World Economic Forum seeks to sustain Asian growth
As some of the biggest and sharpest minds on the global economic stage gather in Jakarta for the World Economic Forum on East Asia, sustainability of growth is likely to be the focus.
More than 500 delegates from business, government and other fields will be coming together in the Indonesian capital from 12 June under the theme of Responding to the New Globalism.
The tremendous growth of Asia-Pacific economies, coupled with a slowdown in the US and Europe, has seen a drastic shift in the global economic power in the past two to three years.
Led by China and India, emerging economies have pulled the world out of the financial crisis and put it back on the growth track.
Such has been their dominance that the sustainability of their growth is now key to global economic expansion.
"There is a good reason why policymakers are so concerned about the imbalance in the global economy," says Kalpana Seethepalli, infrastructure economist at the World Bank.
Analysts say that if emerging economies slow down, especially in the Asia-Pacific region, it will have a huge knock-on effect.
"The growing size and importance of the Chinese economy has increased the vulnerability of other Asia-Pacific countries to a sharp Chinese economic slowdown," says Rajiv Biswas of IHS Global Insight.
"There is no doubt that such a slowdown would hit other Asian economies very hard," he adds.
"Both manufacturing export economies such as South Korea and Taiwan would be hard hit, as well as resource exporters such as Indonesia, Australia and Malaysia," Mr Biswas says.
While the growth of the emerging economies has been fascinating, sustaining the current rate of increase is a tall order for policy-makers.
"Strong growth in most developing economies has contributed to a new set of global challenges," says the World Bank in its June 2011 edition of Global Economic Prospects.
The bank says "higher commodity prices, rising inflation, and the possible return of destabilising capital inflows as monetary policies tighten and interest rates rise" are some of the biggest threats.
For their part, analysts say the biggest headache for policy-makers is that all these problems are interrelated.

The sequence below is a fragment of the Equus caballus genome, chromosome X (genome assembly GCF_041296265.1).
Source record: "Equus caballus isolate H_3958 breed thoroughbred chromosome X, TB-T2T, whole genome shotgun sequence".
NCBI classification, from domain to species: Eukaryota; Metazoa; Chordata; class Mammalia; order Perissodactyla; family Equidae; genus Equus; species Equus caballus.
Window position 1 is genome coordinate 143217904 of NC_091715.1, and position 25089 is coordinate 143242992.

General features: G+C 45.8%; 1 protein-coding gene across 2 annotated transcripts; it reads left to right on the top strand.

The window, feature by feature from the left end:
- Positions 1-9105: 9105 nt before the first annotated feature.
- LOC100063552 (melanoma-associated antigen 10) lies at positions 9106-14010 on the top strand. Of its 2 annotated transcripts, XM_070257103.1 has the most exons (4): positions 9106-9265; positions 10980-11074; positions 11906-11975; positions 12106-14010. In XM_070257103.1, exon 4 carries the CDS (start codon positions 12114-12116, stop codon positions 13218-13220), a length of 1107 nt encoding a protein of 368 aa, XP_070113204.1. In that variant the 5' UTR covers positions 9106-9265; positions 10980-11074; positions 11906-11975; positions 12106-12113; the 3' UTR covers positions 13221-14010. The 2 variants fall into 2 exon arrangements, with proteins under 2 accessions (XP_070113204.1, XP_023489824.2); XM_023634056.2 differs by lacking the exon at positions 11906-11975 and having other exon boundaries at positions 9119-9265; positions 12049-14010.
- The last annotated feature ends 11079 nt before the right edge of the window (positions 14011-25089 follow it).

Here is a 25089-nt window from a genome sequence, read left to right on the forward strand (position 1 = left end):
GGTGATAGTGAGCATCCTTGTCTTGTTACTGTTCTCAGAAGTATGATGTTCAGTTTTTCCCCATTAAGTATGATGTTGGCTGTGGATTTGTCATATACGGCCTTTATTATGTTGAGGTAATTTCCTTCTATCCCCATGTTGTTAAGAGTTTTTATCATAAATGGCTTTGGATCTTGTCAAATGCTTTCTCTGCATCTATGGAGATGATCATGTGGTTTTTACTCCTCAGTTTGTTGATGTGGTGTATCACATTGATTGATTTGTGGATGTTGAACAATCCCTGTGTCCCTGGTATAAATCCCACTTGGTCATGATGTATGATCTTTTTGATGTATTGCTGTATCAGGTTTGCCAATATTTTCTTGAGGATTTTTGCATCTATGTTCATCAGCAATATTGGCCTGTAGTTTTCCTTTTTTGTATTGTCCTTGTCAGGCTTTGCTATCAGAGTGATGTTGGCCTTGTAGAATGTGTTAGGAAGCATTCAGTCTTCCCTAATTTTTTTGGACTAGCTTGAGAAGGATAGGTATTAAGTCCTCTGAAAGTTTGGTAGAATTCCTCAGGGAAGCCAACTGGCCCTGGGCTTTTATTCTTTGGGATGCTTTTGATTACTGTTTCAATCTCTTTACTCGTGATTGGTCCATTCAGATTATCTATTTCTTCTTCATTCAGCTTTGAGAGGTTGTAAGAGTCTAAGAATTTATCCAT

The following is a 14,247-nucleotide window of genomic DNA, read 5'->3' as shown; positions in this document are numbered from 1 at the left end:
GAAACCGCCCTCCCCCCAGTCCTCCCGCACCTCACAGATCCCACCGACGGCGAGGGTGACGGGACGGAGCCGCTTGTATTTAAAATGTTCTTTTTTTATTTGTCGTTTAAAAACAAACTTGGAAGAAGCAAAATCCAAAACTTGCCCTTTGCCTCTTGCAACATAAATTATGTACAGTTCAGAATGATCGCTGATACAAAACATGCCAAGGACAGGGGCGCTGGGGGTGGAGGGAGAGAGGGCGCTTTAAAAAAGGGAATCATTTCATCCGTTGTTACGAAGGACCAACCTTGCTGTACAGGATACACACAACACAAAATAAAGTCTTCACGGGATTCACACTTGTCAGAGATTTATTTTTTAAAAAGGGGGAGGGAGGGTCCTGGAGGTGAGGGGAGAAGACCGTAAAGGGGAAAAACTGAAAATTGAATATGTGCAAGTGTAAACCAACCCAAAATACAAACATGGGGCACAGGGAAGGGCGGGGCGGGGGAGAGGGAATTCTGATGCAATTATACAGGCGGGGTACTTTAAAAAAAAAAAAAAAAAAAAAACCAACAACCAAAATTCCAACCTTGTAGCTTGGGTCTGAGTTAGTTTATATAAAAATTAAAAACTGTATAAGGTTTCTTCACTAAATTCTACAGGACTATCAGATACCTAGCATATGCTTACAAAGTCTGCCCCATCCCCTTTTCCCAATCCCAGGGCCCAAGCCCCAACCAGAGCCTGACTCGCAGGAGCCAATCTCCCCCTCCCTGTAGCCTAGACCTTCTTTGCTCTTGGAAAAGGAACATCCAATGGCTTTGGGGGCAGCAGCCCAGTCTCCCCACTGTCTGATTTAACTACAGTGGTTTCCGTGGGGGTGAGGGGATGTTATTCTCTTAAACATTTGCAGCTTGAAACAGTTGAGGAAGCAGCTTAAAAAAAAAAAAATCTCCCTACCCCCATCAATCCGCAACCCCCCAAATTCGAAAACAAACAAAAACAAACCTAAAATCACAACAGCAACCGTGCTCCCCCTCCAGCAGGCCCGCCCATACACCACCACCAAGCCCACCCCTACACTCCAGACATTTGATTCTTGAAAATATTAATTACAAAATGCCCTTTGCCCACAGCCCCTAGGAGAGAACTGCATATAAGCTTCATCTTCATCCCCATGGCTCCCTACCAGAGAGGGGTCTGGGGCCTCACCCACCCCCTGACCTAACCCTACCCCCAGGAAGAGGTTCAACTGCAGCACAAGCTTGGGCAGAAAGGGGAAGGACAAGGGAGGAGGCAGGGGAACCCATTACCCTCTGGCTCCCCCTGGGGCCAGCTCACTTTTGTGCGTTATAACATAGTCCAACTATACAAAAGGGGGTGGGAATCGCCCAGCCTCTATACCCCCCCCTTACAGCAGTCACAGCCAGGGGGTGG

"The growth of Asian economies has meant a complete shift in the economic landscape," says Arjuna Mahendran of HSBC Private Bank.
"First, you have people from rural areas migrating to urban centres, that has seen urbanisation reach exponential proportions," he says.
This has resulted in a boom in demand for construction material, driving up commodity prices.
He adds that as ordinary people start benefiting from their countries' new-found success, the problems become still more complex.
"Rising wage pressure in emerging markets is the biggest concern right now," he says.
As people have more disposable income, they tend to spend more, hence driving up demand and pushing up consumer prices, he adds.
Mr Mahendran says governments have to work towards tightening their monetary policy to rein in higher prices.
However, rising interest rates are an even tougher test for policymakers in the region.
As interest rates in developing economies rise, while those in the developed world remain lower, investors are pumping huge amounts of money into the region.
That is driving up property prices and creating potential problems in the medium to long-term future.
"Clearly risks remain of volatile capital flows creating Asian asset bubbles," says Mr Biswas of IHS.
However, the International Monetary Fund (IMF) says that if managed properly, the capital inflows can be turned into an advantage.
"Capital flows to Asia are not only a challenge, but also an opportunity to facilitate medium-term rebalancing," the IMF says in its Regional Economic Outlook for Asia and Pacific.
"The question is how best to channel capital inflows toward financing broader-based growth, and in particular toward boosting investment," the fund adds.
Ms Seethepalli, of the World Bank, explains how this can work.
"The challenge is how to make sure that these inflows are not short-term, but go in to long-term investment," she says.
Ms Seethepalli says that as the public sector funds in most developing economies are already overstretched, governments can use private capital flows to fund and finance infrastructure projects in their countries.
She says that not only will this speed up infrastructure development, a key to maintaining growth in emerging economies, but it will also lower the risk of formation of asset bubbles, as capital is channelled towards the creation of infrastructure assets.
'West to East'
The growth of the Asia-Pacific region has been driven by a boom in its export sector in the past few years.
However, analysts say that the region's economies now have to take advantage of growing demand at home in order to maintain the momentum.
"Asian economies focused on export-led growth," says Ms Seethepalli of the World Bank. "They can't expect any more export stimulus to come from outside, so growth has to be offset by domestic demand."
The IMF says that the region needs to build a solid base going forward.
"Such a platform would depend on reducing inequality; raising employment prospects, which would also guard against risks to social stability; and continued efforts to rebalance growth by strengthening private domestic demand," the fund says.
Analysts say that if the region's economies can achieve the delicate balance between keeping monetary policies tight and maintaining growth, the future belongs to them.
"The shift of economic power from West to East will continue, and Asia-Pacific will remain the most attractive economic region for the next 20 years," says Mr Biswas.